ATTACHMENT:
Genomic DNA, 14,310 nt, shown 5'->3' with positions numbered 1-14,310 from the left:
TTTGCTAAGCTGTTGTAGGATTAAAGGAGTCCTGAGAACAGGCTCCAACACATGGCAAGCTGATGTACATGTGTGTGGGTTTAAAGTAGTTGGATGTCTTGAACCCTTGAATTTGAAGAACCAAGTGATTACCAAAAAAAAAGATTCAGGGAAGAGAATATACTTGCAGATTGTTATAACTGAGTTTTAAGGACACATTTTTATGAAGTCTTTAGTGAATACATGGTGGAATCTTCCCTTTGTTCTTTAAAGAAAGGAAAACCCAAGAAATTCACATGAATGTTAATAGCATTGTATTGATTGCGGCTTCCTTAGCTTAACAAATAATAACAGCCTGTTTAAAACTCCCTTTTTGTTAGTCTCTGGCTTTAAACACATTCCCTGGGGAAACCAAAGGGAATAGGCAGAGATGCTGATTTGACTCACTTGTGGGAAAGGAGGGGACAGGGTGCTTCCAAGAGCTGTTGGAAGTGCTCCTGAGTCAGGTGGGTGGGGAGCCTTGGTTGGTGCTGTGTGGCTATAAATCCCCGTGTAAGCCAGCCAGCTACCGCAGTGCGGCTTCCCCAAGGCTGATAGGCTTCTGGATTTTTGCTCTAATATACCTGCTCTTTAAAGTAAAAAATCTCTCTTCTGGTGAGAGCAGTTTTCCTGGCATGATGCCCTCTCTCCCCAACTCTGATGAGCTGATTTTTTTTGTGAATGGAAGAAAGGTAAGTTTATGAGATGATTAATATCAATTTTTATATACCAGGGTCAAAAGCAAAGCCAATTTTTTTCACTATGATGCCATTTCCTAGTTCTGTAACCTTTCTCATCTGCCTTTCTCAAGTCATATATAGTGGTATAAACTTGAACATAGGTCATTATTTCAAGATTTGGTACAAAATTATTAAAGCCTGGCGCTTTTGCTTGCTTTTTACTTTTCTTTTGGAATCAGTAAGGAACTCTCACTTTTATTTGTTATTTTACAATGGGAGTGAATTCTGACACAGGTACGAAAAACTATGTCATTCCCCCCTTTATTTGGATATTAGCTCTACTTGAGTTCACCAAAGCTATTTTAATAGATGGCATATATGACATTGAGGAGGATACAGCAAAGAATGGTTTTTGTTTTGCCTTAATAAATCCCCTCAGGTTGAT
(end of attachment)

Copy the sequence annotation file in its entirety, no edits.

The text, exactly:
Genomic DNA, 14,310 nt, shown 5'->3' with positions numbered 1-14,310 from the left:
TTTGCTAAGCTGTTGTAGGATTAAAGGAGTCCTGAGAACAGGCTCCAACACATGGCAAGCTGATGTACATGTGTGTGGGTTTAAAGTAGTTGGATGTCTTGAACCCTTGAATTTGAAGAACCAAGTGATTACCAAAAAAAAAGATTCAGGGAAGAGAATATACTTGCAGATTGTTATAACTGAGTTTTAAGGACACATTTTTATGAAGTCTTTAGTGAATACATGGTGGAATCTTCCCTTTGTTCTTTAAAGAAAGGAAAACCCAAGAAATTCACATGAATGTTAATAGCATTGTATTGATTGCGGCTTCCTTAGCTTAACAAATAATAACAGCCTGTTTAAAACTCCCTTTTTGTTAGTCTCTGGCTTTAAACACATTCCCTGGGGAAACCAAAGGGAATAGGCAGAGATGCTGATTTGACTCACTTGTGGGAAAGGAGGGGACAGGGTGCTTCCAAGAGCTGTTGGAAGTGCTCCTGAGTCAGGTGGGTGGGGAGCCTTGGTTGGTGCTGTGTGGCTATAAATCCCCGTGTAAGCCAGCCAGCTACCGCAGTGCGGCTTCCCCAAGGCTGATAGGCTTCTGGATTTTTGCTCTAATATACCTGCTCTTTAAAGTAAAAAATCTCTCTTCTGGTGAGAGCAGTTTTCCTGGCATGATGCCCTCTCTCCCCAACTCTGATGAGCTGATTTTTTTTGTGAATGGAAGAAAGGTAAGTTTATGAGATGATTAATATCAATTTTTATATACCAGGGTCAAAAGCAAAGCCAATTTTTTTCACTATGATGCCATTTCCTAGTTCTGTAACCTTTCTCATCTGCCTTTCTCAAGTCATATATAGTGGTATAAACTTGAACATAGGTCATTATTTCAAGATTTGGTACAAAATTATTAAAGCCTGGCGCTTTTGCTTGCTTTTTACTTTTCTTTTGGAATCAGTAAGGAACTCTCACTTTTATTTGTTATTTTACAATGGGAGTGAATTCTGACACAGGTACGAAAAACTATGTCATTCCCCCCTTTATTTGGATATTAGCTCTACTTGAGTTCACCAAAGCTATTTTAATAGATGGCATATATGACATTGAGGAGGATACAGCAAAGAATGGTTTTTGTTTTGCCTTAATAAATCCCCTCAGGTTGAT